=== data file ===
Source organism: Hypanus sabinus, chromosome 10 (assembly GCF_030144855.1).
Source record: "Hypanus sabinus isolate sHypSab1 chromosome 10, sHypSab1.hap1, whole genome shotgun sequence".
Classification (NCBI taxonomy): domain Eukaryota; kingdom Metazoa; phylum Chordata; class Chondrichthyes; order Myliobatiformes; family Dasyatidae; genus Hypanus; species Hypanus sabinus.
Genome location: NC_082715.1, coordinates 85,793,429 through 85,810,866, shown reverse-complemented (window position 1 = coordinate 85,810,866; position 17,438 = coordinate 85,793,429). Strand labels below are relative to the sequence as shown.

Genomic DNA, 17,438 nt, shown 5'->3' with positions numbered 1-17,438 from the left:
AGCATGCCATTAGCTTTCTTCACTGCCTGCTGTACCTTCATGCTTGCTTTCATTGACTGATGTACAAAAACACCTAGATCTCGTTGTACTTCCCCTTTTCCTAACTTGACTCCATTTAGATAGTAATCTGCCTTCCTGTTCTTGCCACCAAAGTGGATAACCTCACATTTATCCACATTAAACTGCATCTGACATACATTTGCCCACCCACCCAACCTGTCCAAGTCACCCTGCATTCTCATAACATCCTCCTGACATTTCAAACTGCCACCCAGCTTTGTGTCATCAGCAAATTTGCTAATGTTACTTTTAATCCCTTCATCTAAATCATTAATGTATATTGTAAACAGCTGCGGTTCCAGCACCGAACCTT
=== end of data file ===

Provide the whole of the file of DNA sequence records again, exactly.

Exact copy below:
Source organism: Hypanus sabinus, chromosome 10 (assembly GCF_030144855.1).
Source record: "Hypanus sabinus isolate sHypSab1 chromosome 10, sHypSab1.hap1, whole genome shotgun sequence".
Classification (NCBI taxonomy): domain Eukaryota; kingdom Metazoa; phylum Chordata; class Chondrichthyes; order Myliobatiformes; family Dasyatidae; genus Hypanus; species Hypanus sabinus.
Genome location: NC_082715.1, coordinates 85,793,429 through 85,810,866, shown reverse-complemented (window position 1 = coordinate 85,810,866; position 17,438 = coordinate 85,793,429). Strand labels below are relative to the sequence as shown.

Genomic DNA, 17,438 nt, shown 5'->3' with positions numbered 1-17,438 from the left:
AGCATGCCATTAGCTTTCTTCACTGCCTGCTGTACCTTCATGCTTGCTTTCATTGACTGATGTACAAAAACACCTAGATCTCGTTGTACTTCCCCTTTTCCTAACTTGACTCCATTTAGATAGTAATCTGCCTTCCTGTTCTTGCCACCAAAGTGGATAACCTCACATTTATCCACATTAAACTGCATCTGACATACATTTGCCCACCCACCCAACCTGTCCAAGTCACCCTGCATTCTCATAACATCCTCCTGACATTTCAAACTGCCACCCAGCTTTGTGTCATCAGCAAATTTGCTAATGTTACTTTTAATCCCTTCATCTAAATCATTAATGTATATTGTAAACAGCTGCGGTTCCAGCACCGAACCTT